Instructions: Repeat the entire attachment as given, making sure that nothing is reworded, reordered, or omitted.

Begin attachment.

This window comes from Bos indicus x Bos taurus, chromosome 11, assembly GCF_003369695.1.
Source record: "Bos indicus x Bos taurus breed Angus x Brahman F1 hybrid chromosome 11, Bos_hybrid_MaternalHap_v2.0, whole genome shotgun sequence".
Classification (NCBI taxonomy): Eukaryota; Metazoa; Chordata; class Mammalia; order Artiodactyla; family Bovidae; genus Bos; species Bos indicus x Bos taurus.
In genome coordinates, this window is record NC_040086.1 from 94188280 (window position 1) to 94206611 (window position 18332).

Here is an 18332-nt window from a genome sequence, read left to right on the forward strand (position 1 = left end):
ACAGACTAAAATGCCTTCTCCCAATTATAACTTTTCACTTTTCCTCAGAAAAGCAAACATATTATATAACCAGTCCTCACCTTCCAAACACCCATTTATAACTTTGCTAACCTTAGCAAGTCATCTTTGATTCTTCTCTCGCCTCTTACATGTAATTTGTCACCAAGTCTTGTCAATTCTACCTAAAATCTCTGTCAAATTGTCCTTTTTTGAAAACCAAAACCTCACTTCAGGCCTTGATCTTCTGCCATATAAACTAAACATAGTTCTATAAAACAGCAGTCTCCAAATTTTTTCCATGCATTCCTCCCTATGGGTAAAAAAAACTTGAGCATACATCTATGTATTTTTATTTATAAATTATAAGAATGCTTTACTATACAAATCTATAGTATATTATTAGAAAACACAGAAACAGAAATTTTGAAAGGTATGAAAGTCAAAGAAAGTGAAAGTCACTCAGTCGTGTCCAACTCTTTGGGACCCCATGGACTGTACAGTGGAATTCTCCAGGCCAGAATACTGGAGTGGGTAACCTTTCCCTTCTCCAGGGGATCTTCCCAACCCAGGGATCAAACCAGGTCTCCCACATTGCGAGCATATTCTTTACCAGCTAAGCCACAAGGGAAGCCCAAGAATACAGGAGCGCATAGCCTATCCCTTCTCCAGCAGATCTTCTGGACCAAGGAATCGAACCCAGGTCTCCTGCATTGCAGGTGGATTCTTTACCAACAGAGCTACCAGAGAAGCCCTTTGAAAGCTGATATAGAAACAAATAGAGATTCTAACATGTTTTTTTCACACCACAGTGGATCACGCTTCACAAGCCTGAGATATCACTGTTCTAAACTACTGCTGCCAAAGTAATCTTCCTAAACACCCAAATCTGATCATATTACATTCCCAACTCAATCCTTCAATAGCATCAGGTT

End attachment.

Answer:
This window comes from Bos indicus x Bos taurus, chromosome 11, assembly GCF_003369695.1.
Source record: "Bos indicus x Bos taurus breed Angus x Brahman F1 hybrid chromosome 11, Bos_hybrid_MaternalHap_v2.0, whole genome shotgun sequence".
Classification (NCBI taxonomy): Eukaryota; Metazoa; Chordata; class Mammalia; order Artiodactyla; family Bovidae; genus Bos; species Bos indicus x Bos taurus.
In genome coordinates, this window is record NC_040086.1 from 94188280 (window position 1) to 94206611 (window position 18332).

Here is an 18332-nt window from a genome sequence, read left to right on the forward strand (position 1 = left end):
ACAGACTAAAATGCCTTCTCCCAATTATAACTTTTCACTTTTCCTCAGAAAAGCAAACATATTATATAACCAGTCCTCACCTTCCAAACACCCATTTATAACTTTGCTAACCTTAGCAAGTCATCTTTGATTCTTCTCTCGCCTCTTACATGTAATTTGTCACCAAGTCTTGTCAATTCTACCTAAAATCTCTGTCAAATTGTCCTTTTTTGAAAACCAAAACCTCACTTCAGGCCTTGATCTTCTGCCATATAAACTAAACATAGTTCTATAAAACAGCAGTCTCCAAATTTTTTCCATGCATTCCTCCCTATGGGTAAAAAAAACTTGAGCATACATCTATGTATTTTTATTTATAAATTATAAGAATGCTTTACTATACAAATCTATAGTATATTATTAGAAAACACAGAAACAGAAATTTTGAAAGGTATGAAAGTCAAAGAAAGTGAAAGTCACTCAGTCGTGTCCAACTCTTTGGGACCCCATGGACTGTACAGTGGAATTCTCCAGGCCAGAATACTGGAGTGGGTAACCTTTCCCTTCTCCAGGGGATCTTCCCAACCCAGGGATCAAACCAGGTCTCCCACATTGCGAGCATATTCTTTACCAGCTAAGCCACAAGGGAAGCCCAAGAATACAGGAGCGCATAGCCTATCCCTTCTCCAGCAGATCTTCTGGACCAAGGAATCGAACCCAGGTCTCCTGCATTGCAGGTGGATTCTTTACCAACAGAGCTACCAGAGAAGCCCTTTGAAAGCTGATATAGAAACAAATAGAGATTCTAACATGTTTTTTTCACACCACAGTGGATCACGCTTCACAAGCCTGAGATATCACTGTTCTAAACTACTGCTGCCAAAGTAATCTTCCTAAACACCCAAATCTGATCATATTACATTCCCAACTCAATCCTTCAATAGCATCAGGTT